Soundscape automatically installs a Windows Soundscape ASIO Driver into Cubase’s ASIO device chooser, and a Cubase song file setup automatically loads and configures 16 VST tracks and Master/Monitor routing directly to the Mixtreme card via track inserts 1-16. Recording with and using Cubase 3.55 on the same machine as Mixtreme sped up noticeably, with screens responding faster and faders feeling less sluggish when not having to process the rich selection of VST plug-ins. The standard multimedia driver in Cubase can only get down to 700 ms of latency, which to me is an unacceptable delay of sound, fader and level response, but with Mixtreme, I was able to trim the host system’s buffer size enough to get as low as 50 ms latency on a 200MHz PC, very livable. There’s no MIDI driver currently ready for Mixtreme, though a free downloadable upgrade is planned.
Mixtreme’s packaging and documentation is a poorly designed combination of bad Styrofoam, multilingual labeling and sparse manuals with missing pages. The SS8IO-1’s manual is a large three-ring binder that dwarfs the 15 single-sided pages it holds, and though the longer Mixtreme manual goes into depth with each feature, it’s a confusing melange of typefaces, typos and a frustrating page-numbering system that repeats itself every few pages. Maybe the easy-to-use yet powerful software speaks enough for itself, but Mixtreme’s underwhelming documentation and packaging need more work to better match what’s inside.
V2 MIXERUnlike Yamaha’s DSP Factory multichannel PC audio card, which defers its software frontend to the recording/MIDI programs that support it, the Mixtreme card comes with a well-designed mixer interface that lets users either roll their own channel strips or choose from a library of presets right off the shelf. With the V2 Mixer software, channels can be individually configured as mono, mono in/stereo out, stereo/mono out or true stereo, and each saved mix can include up to 64 channels, depending on CPU speed limits. An easy-going gray interface surface, colorful track assigns and clear signal level meters per track are easy on the eyes for long sessions, and the built-in EQ modules provide some good ways to mouse around with equalization. Though I prefer the more precise on-curve mouse dragging capabilities found in EQ plug-ins like Waves’ Renaissance EQ, Mixtreme’s interface nonetheless provides intuitive ways to work with EQ curves and provide good-sounding and savable results.
Mixtreme’s default channel strips have room enough for a comfortably sized main fader; horizontal pre-fade peak meter; fader, solo and fade group buttons; pan and I/O assignment pull-down menus; 2-band EQ; plus a couple of plug-ins, a channel sample delay line and more without having to scroll up and down to “reach” it all. A standard 15-inch PC monitor displays 12 channel strips and group and master stereo out strips at average screen resolutions without scrolling, and moving back and forth constantly between them all is easy when mixes go deep. Up to 99 fader groups and 99 solo groups are selectable from each mixer channel surface, and a host of nice touches show up throughout the program. Right-dragging the mouse fades selected channel faders without losing relative positions, and I appreciate that Mixtreme works in the background when running with other programs. This makes screen redraws, and response to them, go faster while putting off Mixtreme’s CPU needs temporarily. The manual, though flawed, does provide a thorough tutorial on building tracks from scratch in Mixtreme, an intuitive process that allows custom strips to be created with an eye on individual system demands and personal preferences without cluttering the desktop.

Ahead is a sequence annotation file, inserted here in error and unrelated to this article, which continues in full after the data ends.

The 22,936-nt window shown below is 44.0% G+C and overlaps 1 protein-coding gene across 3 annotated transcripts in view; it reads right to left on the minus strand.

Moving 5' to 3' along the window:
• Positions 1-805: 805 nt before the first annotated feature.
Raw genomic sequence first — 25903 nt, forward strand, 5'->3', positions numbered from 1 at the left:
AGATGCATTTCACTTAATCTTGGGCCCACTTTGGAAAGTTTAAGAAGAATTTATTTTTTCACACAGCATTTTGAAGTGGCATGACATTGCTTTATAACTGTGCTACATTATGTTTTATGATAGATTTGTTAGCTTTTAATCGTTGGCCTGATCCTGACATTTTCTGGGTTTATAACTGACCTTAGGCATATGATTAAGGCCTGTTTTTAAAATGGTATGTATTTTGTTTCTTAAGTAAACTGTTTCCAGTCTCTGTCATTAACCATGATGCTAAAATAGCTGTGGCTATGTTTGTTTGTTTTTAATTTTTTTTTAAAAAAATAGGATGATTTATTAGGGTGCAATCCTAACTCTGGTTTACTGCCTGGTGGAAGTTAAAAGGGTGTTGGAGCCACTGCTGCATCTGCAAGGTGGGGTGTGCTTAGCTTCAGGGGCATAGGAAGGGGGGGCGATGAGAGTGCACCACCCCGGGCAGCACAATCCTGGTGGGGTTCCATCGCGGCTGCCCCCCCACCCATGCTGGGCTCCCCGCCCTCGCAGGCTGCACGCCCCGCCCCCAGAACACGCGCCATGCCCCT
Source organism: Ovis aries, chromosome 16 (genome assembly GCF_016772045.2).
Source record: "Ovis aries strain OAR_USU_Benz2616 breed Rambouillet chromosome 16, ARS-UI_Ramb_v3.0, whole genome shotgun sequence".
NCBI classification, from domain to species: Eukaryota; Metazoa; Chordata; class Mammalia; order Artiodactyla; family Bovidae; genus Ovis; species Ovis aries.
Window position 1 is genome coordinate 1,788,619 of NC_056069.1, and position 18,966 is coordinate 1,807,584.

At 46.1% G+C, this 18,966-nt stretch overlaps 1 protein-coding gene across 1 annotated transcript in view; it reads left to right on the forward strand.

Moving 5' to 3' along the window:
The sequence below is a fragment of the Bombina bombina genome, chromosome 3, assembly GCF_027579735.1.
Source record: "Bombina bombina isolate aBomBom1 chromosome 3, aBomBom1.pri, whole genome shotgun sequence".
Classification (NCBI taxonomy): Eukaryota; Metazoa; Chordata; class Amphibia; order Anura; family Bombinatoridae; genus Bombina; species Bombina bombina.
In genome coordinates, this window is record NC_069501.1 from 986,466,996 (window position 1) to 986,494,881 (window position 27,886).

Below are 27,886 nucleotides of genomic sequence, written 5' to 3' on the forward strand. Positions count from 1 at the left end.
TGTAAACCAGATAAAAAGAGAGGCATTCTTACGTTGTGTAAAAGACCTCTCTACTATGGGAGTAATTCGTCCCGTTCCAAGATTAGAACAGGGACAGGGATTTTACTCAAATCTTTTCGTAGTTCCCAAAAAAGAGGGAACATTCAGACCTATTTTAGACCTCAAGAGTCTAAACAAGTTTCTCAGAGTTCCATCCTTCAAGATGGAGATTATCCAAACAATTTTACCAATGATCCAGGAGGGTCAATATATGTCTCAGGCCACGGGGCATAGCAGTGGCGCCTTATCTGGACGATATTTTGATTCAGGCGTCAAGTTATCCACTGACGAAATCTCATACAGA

A PLUG FOR DA PLUG-INSThough currently only sporting onboard EQs, an optional add-on suite (Audio Toolbox, $325) and a sparse five third-party offerings to choose from as of this writing, the Soundscape dedicated plug-in architecture looks promising. Soundscape’s SSHDR1-Plus workstation plug-ins will work with Mixtreme, and Dolby is shipping a $550 surround plug-in for Mixtreme, Aphex’s Aural Exciter III plug-in is on the way, and another company is expected to come out with de-esser, denoiser and other Mixtreme plug-ins in the near future. Stay tuned.
If you like lots of onscreen faders, there are plenty of them in Soundscape’s plug-in modules; virtually each control is a vertical fader. I prefer the more touchy-feely, intuitive onscreen feel of other PC- and Mac-based audio tools, but the clean simplicity of each of the Mixtreme plug-in controls and good output are useful and precise for shaping sounds in their own right.
Soundscape’s Audio Toolbox limiter has CD mastering and live audio applications and offers brick-wall limiting, and the delay plug-in gives the basic multi-tap mono, stereo and linked modes with a nice onscreen representation of the delay’s signal route. TC’s Dynamizer plug-in addresses mastering needs, and both TC and Wave Mechanics provide high-quality reverb algorithms to work with. As the VST plug-in’s popularity increased Cubase’s market share, perhaps the same will happen with the Mixtreme card, hopefully encouraging developers to take advantage of dedicated effects chips.
MIXTREMEDThe Mixtreme card is $549, or $699 with S/PDIF I/O port card. Other prices include SS8IO-1 Audio Interface ($1,695); SS8IO-2 TDIF-to-ADAT converter ($349); SS8IO-3 TDIF-to-analog converter ($599); and the Soundscape Audio Toolbox Plug-In Pack ($325). Additionally, Soundscape offers the SS8IO-3/Mixtreme Bundle at $999 and a $749 SS8IO-2/Mixtreme Bundle.
Soundscape’s flagship SSHDR-1 workstation is in many post, recording, film and mixing facilities, and Mixtreme’s price point, power and quality should appeal to these users, as well as to project-based studios. Once installed and fully linked with Cubase, Mixtreme performed well at handling the lion’s share of effects-processing, signal-routing and digital mixing chores, while giving the host CPU a break and providing easy-to-use digital format and clock conversion used with the company’s analog-to-digital conversion units. Soundscape provides good technical service, years of PC audio know-how and, aside from gripes about PC/Windows, poor documentation and a pair of bad RCA outputs, its Mixtreme- and SS8IO-based studio is an expanding platform that’s well worth the visit.
Soundscape Digital Technology Inc., 4478 Market St., Suite 704, Ventura, CA 93003; 805/658-7375; fax 805/658-6395; www.soundscape-digital.com.